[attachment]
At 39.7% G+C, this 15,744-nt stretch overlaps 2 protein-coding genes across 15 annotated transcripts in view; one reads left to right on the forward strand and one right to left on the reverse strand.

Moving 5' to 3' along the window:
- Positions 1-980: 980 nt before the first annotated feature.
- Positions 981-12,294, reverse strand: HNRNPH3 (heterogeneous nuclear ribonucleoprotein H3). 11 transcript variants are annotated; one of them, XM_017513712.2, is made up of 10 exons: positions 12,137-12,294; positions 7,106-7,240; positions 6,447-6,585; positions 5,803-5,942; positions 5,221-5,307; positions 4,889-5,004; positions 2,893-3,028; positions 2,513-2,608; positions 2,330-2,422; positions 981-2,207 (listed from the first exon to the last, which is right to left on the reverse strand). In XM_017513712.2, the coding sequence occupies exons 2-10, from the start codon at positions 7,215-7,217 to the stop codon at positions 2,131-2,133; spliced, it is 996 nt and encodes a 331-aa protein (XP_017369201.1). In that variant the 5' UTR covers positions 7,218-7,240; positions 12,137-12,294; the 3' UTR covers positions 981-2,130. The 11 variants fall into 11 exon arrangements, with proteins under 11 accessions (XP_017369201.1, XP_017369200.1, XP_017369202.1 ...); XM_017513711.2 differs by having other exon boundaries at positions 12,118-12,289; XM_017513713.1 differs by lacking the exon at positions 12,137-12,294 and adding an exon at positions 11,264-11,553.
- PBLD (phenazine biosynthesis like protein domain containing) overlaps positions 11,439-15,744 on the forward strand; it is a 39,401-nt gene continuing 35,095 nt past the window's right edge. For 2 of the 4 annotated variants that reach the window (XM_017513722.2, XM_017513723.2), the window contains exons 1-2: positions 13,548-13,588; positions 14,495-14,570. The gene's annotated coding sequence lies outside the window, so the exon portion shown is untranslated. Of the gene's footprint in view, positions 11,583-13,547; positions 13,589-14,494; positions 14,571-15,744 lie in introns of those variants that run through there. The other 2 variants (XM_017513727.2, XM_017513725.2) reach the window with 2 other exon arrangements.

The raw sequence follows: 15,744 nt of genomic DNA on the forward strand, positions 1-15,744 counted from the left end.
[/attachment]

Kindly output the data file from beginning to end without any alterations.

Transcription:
At 39.7% G+C, this 15,744-nt stretch overlaps 2 protein-coding genes across 15 annotated transcripts in view; one reads left to right on the forward strand and one right to left on the reverse strand.

Moving 5' to 3' along the window:
- Positions 1-980: 980 nt before the first annotated feature.
- Positions 981-12,294, reverse strand: HNRNPH3 (heterogeneous nuclear ribonucleoprotein H3). 11 transcript variants are annotated; one of them, XM_017513712.2, is made up of 10 exons: positions 12,137-12,294; positions 7,106-7,240; positions 6,447-6,585; positions 5,803-5,942; positions 5,221-5,307; positions 4,889-5,004; positions 2,893-3,028; positions 2,513-2,608; positions 2,330-2,422; positions 981-2,207 (listed from the first exon to the last, which is right to left on the reverse strand). In XM_017513712.2, the coding sequence occupies exons 2-10, from the start codon at positions 7,215-7,217 to the stop codon at positions 2,131-2,133; spliced, it is 996 nt and encodes a 331-aa protein (XP_017369201.1). In that variant the 5' UTR covers positions 7,218-7,240; positions 12,137-12,294; the 3' UTR covers positions 981-2,130. The 11 variants fall into 11 exon arrangements, with proteins under 11 accessions (XP_017369201.1, XP_017369200.1, XP_017369202.1 ...); XM_017513711.2 differs by having other exon boundaries at positions 12,118-12,289; XM_017513713.1 differs by lacking the exon at positions 12,137-12,294 and adding an exon at positions 11,264-11,553.
- PBLD (phenazine biosynthesis like protein domain containing) overlaps positions 11,439-15,744 on the forward strand; it is a 39,401-nt gene continuing 35,095 nt past the window's right edge. For 2 of the 4 annotated variants that reach the window (XM_017513722.2, XM_017513723.2), the window contains exons 1-2: positions 13,548-13,588; positions 14,495-14,570. The gene's annotated coding sequence lies outside the window, so the exon portion shown is untranslated. Of the gene's footprint in view, positions 11,583-13,547; positions 13,589-14,494; positions 14,571-15,744 lie in introns of those variants that run through there. The other 2 variants (XM_017513727.2, XM_017513725.2) reach the window with 2 other exon arrangements.

The raw sequence follows: 15,744 nt of genomic DNA on the forward strand, positions 1-15,744 counted from the left end.